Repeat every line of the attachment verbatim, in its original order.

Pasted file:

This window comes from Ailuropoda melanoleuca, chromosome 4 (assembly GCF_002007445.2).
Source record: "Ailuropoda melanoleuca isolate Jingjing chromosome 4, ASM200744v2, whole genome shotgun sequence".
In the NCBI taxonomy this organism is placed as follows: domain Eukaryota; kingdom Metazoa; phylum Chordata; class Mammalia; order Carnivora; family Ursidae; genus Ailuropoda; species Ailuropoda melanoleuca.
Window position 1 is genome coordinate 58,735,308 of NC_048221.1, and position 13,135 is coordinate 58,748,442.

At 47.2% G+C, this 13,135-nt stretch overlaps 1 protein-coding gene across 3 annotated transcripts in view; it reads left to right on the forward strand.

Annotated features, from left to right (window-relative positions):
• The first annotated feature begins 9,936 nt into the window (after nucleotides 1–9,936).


This window comes from Ailuropoda melanoleuca, chromosome 4 (assembly GCF_002007445.2).
Source record: "Ailuropoda melanoleuca isolate Jingjing chromosome 4, ASM200744v2, whole genome shotgun sequence".
In the NCBI taxonomy this organism is placed as follows: domain Eukaryota; kingdom Metazoa; phylum Chordata; class Mammalia; order Carnivora; family Ursidae; genus Ailuropoda; species Ailuropoda melanoleuca.
Window position 1 is genome coordinate 58,735,308 of NC_048221.1, and position 13,135 is coordinate 58,748,442.

At 47.2% G+C, this 13,135-nt stretch overlaps 1 protein-coding gene across 3 annotated transcripts in view; it reads left to right on the forward strand.

Annotated features, from left to right (window-relative positions):
• The first annotated feature begins 9,936 nt into the window (after nucleotides 1–9,936).